RANCHO SANTA MARGARITA : New Parkland Area to Open for Visitors

For years, Wendy Couture gazed out her back window in Rancho Santa Margarita at a wilderness vista filled with sprawling heritage oak trees and giant sycamores.

But as much as she longed to walk the shady trails of Tijeras Creek, the developer-owned ridges and canyons were closed to her and the rest of the outdoors-minded public.

“I’d look down on these beautiful woods and really want to go there. Badly,” Couture said. “But I was always told we couldn’t.”

On Friday, the long wait for Couture and other outdoors enthusiasts will end when some of the most picturesque hiking and horse-riding trails in the county will be opened to the public.


About 1,100 acres of wilderness preserve will be added to O’Neill Regional Park. The land is filled with oak trees, towering up to 60 feet, that have seen the passing of hundreds of years in Orange County.

“And we’ve got one of the largest forests of sycamores in California,” county parks manager Tim Miller said. “It’s really spectacular.”

Known as the Chiquita Ridge/Tijera Creek open space, the park seemed destined to remain closed. Though real estate developer Santa Margarita Co. had offered the parkland at no cost in exchange for development rights, Orange County officials said they could not afford the $40,000 a year needed to maintain its six miles of trails.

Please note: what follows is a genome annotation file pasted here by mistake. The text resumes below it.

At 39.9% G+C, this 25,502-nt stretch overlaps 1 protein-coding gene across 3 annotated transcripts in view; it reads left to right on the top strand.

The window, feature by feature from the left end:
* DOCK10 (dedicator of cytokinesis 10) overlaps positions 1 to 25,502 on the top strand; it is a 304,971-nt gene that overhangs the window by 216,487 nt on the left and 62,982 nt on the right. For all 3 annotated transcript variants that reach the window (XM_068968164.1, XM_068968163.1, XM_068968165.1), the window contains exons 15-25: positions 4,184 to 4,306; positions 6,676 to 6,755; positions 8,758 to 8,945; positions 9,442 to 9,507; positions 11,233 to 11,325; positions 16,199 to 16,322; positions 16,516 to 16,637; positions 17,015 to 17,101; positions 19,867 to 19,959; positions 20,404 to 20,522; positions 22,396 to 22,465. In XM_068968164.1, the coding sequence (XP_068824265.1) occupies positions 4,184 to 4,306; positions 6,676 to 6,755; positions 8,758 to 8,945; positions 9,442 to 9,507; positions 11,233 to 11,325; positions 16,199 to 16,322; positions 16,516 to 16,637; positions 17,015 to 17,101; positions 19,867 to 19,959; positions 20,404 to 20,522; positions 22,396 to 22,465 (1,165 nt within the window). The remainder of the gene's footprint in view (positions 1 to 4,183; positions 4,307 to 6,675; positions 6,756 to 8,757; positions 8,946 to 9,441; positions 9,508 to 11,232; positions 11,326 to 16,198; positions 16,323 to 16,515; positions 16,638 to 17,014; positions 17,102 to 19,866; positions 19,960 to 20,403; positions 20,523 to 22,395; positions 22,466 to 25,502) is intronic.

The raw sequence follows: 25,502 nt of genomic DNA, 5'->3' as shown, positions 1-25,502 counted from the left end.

Riding to the rescue was a local equestrian group. Saddleback Riders, a Trabuco Canyon group, volunteered to adopt the park and signed a contract to patrol the trails on weekends.

“Our motivation has always been selfish,” club spokesman Don Carr said. “This park is so nice.”

With Tijeras Creek flowing year-round, the new park addition is a full-blown wildlife corridor with deer, mountain lions and red-tailed hawks.

Miller said the park will remain in its natural state, which means no ball fields, picnic benches or water fountains.

“There will be no restrooms, no picnic facilities, this is it,” Miller said as he stood beneath a stand of tall oaks that form a canopy over the hiking trail.

The park addition also is a critical link to what hikers and equestrians hope will eventually be a 20-mile trail winding from O’Neill Regional Park to Ronald W. Caspers Wilderness Park.

“This is a significant piece of the regional trail system,” Jeff Dickman, a county environmental manager, said.